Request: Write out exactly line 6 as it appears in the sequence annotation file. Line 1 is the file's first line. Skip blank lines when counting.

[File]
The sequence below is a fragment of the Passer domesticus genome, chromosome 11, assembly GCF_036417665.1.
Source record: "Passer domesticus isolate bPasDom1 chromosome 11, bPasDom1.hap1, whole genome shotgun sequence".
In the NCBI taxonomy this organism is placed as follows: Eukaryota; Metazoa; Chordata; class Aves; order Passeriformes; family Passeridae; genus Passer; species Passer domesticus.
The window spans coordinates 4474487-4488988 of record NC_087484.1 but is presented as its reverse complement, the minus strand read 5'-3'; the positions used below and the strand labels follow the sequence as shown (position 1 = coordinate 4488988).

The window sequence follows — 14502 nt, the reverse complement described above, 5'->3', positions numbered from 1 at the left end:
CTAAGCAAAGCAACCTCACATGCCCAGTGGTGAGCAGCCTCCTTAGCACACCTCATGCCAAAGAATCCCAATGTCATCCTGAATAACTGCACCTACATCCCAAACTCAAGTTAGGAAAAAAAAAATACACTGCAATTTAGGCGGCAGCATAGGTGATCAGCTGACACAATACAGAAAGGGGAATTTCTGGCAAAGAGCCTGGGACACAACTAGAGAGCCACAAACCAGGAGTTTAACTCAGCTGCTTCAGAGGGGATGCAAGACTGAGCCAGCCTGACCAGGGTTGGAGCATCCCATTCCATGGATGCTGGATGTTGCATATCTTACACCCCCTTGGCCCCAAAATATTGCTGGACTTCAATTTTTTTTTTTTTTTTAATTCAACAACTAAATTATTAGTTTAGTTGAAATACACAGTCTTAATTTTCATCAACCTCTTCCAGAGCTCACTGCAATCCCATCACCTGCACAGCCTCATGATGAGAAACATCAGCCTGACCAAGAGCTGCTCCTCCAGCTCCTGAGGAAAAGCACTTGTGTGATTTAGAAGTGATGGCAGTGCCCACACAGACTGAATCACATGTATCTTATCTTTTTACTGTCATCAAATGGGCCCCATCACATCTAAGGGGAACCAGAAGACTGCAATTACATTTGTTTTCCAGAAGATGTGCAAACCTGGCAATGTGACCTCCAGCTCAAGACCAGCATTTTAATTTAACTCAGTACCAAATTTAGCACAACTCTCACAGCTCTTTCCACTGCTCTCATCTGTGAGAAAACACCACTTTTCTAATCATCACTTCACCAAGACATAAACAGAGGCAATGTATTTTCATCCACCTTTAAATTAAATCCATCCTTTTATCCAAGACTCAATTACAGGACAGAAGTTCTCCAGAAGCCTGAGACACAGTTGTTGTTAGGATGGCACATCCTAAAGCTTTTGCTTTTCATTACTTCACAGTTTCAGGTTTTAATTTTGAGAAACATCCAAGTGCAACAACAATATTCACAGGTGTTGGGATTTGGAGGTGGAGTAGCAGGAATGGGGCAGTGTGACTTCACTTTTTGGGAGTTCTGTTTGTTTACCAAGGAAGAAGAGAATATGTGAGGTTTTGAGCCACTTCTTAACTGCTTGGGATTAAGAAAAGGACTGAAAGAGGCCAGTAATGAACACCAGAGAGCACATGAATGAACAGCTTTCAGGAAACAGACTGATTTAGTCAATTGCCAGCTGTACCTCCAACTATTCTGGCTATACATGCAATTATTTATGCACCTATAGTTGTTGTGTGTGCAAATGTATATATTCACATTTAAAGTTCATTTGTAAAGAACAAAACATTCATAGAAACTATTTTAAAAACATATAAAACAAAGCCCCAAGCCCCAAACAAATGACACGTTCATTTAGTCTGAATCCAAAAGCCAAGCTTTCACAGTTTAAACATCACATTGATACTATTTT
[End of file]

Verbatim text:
CTAAGCAAAGCAACCTCACATGCCCAGTGGTGAGCAGCCTCCTTAGCACACCTCATGCCAAAGAATCCCAATGTCATCCTGAATAACTGCACCTACATCCCAAACTCAAGTTAGGAAAAAAAAAATACACTGCAATTTAGGCGGCAGCATAGGTGATCAGCTGACACAATACAGAAAGGGGAATTTCTGGCAAAGAGCCTGGGACACAACTAGAGAGCCACAAACCAGGAGTTTAACTCAGCTGCTTCAGAGGGGATGCAAGACTGAGCCAGCCTGACCAGGGTTGGAGCATCCCATTCCATGGATGCTGGATGTTGCATATCTTACACCCCCTTGGCCCCAAAATATTGCTGGACTTCAATTTTTTTTTTTTTTTTAATTCAACAACTAAATTATTAGTTTAGTTGAAATACACAGTCTTAATTTTCATCAACCTCTTCCAGAGCTCACTGCAATCCCATCACCTGCACAGCCTCATGATGAGAAACATCAGCCTGACCAAGAGCTGCTCCTCCAGCTCCTGAGGAAAAGCACTTGTGTGATTTAGAAGTGATGGCAGTGCCCACACAGACTGAATCACATGTATCTTATCTTTTTACTGTCATCAAATGGGCCCCATCACATCTAAGGGGAACCAGAAGACTGCAATTACATTTGTTTTCCAGAAGATGTGCAAACCTGGCAATGTGACCTCCAGCTCAAGACCAGCATTTTAATTTAACTCAGTACCAAATTTAGCACAACTCTCACAGCTCTTTCCACTGCTCTCATCTGTGAGAAAACACCACTTTTCTAATCATCACTTCACCAAGACATAAACAGAGGCAATGTATTTTCATCCACCTTTAAATTAAATCCATCCTTTTATCCAAGACTCAATTACAGGACAGAAGTTCTCCAGAAGCCTGAGACACAGTTGTTGTTAGGATGGCACATCCTAAAGCTTTTGCTTTTCATTACTTCACAGTTTCAGGTTTTAATTTTGAGAAACATCCAAGTGCAACAACAATATTCACAGGTGTTGGGATTTGGAGGTGGAGTAGCAGGAATGGGGCAGTGTGACTTCACTTTTTGGGAGTTCTGTTTGTTTACCAAGGAAGAAGAGAATATGTGAGGTTTTGAGCCACTTCTTAACTGCTTGGGATTAAGAAAAGGACTGAAAGAGGCCAGTAATGAACACCAGAGAGCACATGAATGAACAGCTTTCAGGAAACAGACTGATTTAGTCAATTGCCAGCTGTACCTCCAACTATTCTGGCTATACATGCAATTATTTATGCACCTATAGTTGTTGTGTGTGCAAATGTATATATTCACATTTAAAGTTCATTTGTAAAGAACAAAACATTCATAGAAACTATTTTAAAAACATATAAAACAAAGCCCCAAGCCCCAAACAAATGACACGTTCATTTAGTCTGAATCCAAAAGCCAAGCTTTCACAGTTTAAACATCACATTGATACTATTTT